## Data-Driven Analysis of Vessel Performance

##### Master thesis

##### Permanent lenke

http://hdl.handle.net/11250/2452266##### Utgivelsesdato

2017##### Metadata

Vis full innførsel##### Samlinger

- Institutt for marin teknikk [1579]

##### Sammendrag

In this thesis the relation between vessel performance and various vessel and environmental variables were investigated using a data-driven approach. A total of 12 variables such as speed over ground and days since drydock were considered with data for almost three years. The performance loss of the vessel were calculated by measuring the vessel performance and comparing it to an expected performance, calculated by the use of computational fluid dynamics. The relation between performance loss and time were investigated in particular to assess the hull and propeller performance of the vessel. Statistical models were trained to predict the performance loss from the 12 variables. The models were analyzed to assess the relative importance of the different variables.
The relevant data were extracted and put on a suitable format. After this the data were preprocessed by the use of synchronization, variable redefinitions, outlier removal, mean centering and normalization. The prepared dataset were analyzed using principal component analysis to reveal structures in the unlabeled dataset, and to verify known relations.
Performance loss were simulated for three different cases. Several statistical learning methods as well as outlier removal were preformed on the simulated models. This was done to verify that the methodology would reveal the relationships in the simulated data and such that we could compare the simulated models with the real-world data. Both the linear and non-linear regression models were able to uncover the relationships in the simulated data, and improved the prediction error rate by as much as 86.8 \% for the most complex simulated model.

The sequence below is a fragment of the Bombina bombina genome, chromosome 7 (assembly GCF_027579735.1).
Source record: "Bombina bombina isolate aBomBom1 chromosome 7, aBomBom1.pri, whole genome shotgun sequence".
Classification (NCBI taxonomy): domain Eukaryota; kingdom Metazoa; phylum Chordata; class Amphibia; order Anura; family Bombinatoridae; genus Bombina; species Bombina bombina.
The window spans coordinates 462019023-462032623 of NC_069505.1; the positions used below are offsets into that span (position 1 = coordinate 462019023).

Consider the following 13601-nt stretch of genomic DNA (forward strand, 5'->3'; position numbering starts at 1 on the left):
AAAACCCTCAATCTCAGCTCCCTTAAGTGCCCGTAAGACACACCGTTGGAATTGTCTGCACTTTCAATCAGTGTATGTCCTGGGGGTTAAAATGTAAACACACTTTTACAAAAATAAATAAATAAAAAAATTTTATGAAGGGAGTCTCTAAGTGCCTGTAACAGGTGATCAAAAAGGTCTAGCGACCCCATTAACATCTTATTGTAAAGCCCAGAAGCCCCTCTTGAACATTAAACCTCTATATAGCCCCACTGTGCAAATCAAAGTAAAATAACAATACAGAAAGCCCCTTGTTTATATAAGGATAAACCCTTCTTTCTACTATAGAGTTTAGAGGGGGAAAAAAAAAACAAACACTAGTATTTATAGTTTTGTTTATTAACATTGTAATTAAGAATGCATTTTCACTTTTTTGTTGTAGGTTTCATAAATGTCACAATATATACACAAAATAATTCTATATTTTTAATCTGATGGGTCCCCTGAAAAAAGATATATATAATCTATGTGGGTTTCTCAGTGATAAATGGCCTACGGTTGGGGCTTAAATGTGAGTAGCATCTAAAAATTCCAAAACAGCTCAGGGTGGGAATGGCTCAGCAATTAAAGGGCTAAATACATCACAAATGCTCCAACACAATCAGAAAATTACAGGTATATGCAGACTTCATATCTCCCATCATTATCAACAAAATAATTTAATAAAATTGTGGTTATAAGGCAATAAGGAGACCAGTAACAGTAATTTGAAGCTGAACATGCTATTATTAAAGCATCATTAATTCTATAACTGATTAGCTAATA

The same methodology used on the simulated models were applied to the real-world data. A second degree polynomial regression model reduced the prediction error rate by 97.8 \%, better then expected. The non-linear nearest-neighbor regression only reduced the prediction error rate by 66.2 \%. The variables that were most important in the least-squares regression model were the variables related to the propulsion system of the vessel. When finding the best subset of variables, the propulsion variables were always present. The time variables where not able to reduce the prediction error rate significantly and it was impossible to draw any strong conclusions on the effect of time on the performance of the vessel. Thus, no prognosis model which can be utilized in maintenance could be made.